Creator: Sarah Owens
Duration: 8:06
Journal: Neurology Today
Results from a meta-analysis presented at the AAN Annual Meeting suggest resuming oral anticoagulation after an ICH decreases mortality risk and results in better outcomes. In a discussion with Neurology Today Editor-in-chief Steven P. Ringel, MD, FAAN, of the University of Colorado, and Associate Editor Robert G. Holloway, MD, FAAN, of the University of Rochester, Larry B. Goldstein, MD, FAAN, FAHA, chair and professor of neurology at the University of Kentucky, said residual confounding factors among other limitations with this type of analysis must be considered when weighing these findings. Read more about the study: http://bit.ly/NT-AnticoagulationICH.
Creator: Sarah Owens
Duration: 10:54
Journal: Neurology Today
The FDA-approved drug, nusinersen, and gene therapy agent, AVXS-101 were both found effective for SMA in studies presented at the AAN Annual Meeting. Brent Fogel, MD, PhD, FAAN, associate professor of neurology and human genetics at University of California, Los Angeles, discusses the underlying pathogenesis of SMA and the difficult clinical decisions that each presents with Neurology Today Editor-in-chief Steven P. Ringel, MD, FAAN, of the University of Colorado, and Associate Editor Robert G. Holloway, of the University of Rochester. Read more about nusinersen results and the AVXS-101 study: http://bit.ly/NT-NusinersenGeneTherapy.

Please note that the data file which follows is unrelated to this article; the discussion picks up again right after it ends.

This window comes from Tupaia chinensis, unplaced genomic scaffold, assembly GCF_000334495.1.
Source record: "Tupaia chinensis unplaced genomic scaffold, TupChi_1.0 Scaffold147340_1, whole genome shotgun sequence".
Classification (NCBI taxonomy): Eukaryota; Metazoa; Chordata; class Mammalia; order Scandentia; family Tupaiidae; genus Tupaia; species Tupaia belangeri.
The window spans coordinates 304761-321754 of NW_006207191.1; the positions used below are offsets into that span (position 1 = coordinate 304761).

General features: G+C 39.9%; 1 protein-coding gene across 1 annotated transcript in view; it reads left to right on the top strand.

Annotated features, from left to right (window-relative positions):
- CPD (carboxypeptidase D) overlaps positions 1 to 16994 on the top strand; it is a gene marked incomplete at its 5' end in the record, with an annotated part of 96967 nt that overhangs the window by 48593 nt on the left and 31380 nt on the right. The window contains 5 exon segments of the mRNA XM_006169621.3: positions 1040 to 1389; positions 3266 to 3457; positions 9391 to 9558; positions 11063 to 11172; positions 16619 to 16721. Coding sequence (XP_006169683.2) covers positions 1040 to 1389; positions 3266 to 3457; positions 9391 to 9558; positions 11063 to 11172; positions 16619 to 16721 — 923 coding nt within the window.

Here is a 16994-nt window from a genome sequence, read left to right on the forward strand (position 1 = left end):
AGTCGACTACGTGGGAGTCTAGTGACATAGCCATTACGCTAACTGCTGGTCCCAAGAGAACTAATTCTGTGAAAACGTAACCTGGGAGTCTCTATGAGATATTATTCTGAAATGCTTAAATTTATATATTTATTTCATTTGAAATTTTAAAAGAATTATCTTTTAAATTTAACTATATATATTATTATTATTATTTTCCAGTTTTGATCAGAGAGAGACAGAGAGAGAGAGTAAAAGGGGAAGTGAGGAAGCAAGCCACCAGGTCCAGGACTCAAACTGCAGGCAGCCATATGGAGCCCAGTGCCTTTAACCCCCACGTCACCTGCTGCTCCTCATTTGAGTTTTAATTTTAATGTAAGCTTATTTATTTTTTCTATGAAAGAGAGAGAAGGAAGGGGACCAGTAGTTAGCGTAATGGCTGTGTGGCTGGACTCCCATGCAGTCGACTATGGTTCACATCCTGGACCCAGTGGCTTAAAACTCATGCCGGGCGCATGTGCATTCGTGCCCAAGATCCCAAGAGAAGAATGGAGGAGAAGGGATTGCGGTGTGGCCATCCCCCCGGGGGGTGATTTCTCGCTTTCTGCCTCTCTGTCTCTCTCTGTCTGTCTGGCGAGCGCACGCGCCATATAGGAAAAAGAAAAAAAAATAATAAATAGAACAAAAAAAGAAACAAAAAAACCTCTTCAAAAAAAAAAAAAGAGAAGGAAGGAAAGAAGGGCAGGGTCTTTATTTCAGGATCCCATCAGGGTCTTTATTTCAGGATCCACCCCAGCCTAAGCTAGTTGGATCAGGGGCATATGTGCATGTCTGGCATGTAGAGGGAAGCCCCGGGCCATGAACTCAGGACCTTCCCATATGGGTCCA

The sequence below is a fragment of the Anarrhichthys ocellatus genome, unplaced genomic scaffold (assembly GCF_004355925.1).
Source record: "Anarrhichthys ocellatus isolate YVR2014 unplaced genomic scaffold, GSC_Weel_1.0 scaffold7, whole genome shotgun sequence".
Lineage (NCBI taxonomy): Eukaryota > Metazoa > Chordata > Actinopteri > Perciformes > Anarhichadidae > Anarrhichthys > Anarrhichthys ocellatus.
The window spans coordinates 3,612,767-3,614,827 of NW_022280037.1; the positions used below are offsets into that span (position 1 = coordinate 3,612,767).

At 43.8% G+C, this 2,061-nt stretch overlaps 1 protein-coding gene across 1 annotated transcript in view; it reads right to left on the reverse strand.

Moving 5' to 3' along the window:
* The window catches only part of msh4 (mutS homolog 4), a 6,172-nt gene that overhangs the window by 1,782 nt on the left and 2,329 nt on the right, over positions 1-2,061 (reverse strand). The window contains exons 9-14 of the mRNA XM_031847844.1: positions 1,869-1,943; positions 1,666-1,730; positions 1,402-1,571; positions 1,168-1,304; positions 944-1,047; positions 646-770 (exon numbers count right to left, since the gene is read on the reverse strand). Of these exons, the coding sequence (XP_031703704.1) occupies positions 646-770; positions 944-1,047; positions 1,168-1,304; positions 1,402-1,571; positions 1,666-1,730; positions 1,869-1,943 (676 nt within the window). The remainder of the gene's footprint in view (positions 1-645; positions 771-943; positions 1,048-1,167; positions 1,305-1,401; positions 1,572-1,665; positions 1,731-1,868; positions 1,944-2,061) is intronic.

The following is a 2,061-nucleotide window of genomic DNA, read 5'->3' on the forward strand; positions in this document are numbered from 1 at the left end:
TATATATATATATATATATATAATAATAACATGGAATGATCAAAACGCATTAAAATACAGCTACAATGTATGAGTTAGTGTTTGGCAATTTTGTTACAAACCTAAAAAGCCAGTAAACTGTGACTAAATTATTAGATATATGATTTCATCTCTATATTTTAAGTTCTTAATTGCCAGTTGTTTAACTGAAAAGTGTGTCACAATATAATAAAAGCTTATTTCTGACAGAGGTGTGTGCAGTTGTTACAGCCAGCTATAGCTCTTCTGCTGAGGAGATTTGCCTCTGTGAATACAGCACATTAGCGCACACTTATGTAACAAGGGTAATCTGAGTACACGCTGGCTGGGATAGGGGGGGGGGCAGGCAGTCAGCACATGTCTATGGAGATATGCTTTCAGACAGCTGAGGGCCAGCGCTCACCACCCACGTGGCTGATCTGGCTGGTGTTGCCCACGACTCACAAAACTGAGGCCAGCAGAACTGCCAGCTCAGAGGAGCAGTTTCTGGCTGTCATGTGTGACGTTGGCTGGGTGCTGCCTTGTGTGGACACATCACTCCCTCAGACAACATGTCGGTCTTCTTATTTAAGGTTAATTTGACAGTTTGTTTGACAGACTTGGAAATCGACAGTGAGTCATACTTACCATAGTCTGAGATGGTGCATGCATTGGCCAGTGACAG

Creator: Sarah Owens
Duration: 7:05
Journal: Neurology Today
Can women with epilepsy get pregnant as easily as healthy women? Yes, according to a new study that challenges conventional wisdom that women with epilepsy have a more difficult time getting pregnant. Watch here as Neurology Today Editor-in-Chief Steven P. Ringel, MD, FAAN, and Associate Editor Robert G. Holloway Jr., MD, FAAN, discuss the implications of the findings with study author Page Pennell, MD, director of research in the epilepsy division at Brigham and Women’s Hospital in Boston. Read the Neurology Today article about the study here: http://bit.ly/NT-fertility.
Creator: Sarah Owens
Duration: 8:25
Journal: Neurology Today

Neurology Today editors interview Kristina Simonyan, MD, PhD, associate professor of neurology and otolaryngology at the Icahn School of Medicine at Mount Sinai, and Serena Bianchi, PhD, a post-doctoral fellow in Dr. Simonyan’s laboratory, about their imaging studies showing structural differences between different phenotypes and genotypes of spasmodic dysphonia.

Read the full story on the study in Neurology Today: http://bit.ly/NT-ANASpasmodicDysphonia.
Creator: Sarah Owens
Duration: 12:43
Journal: Neurology Today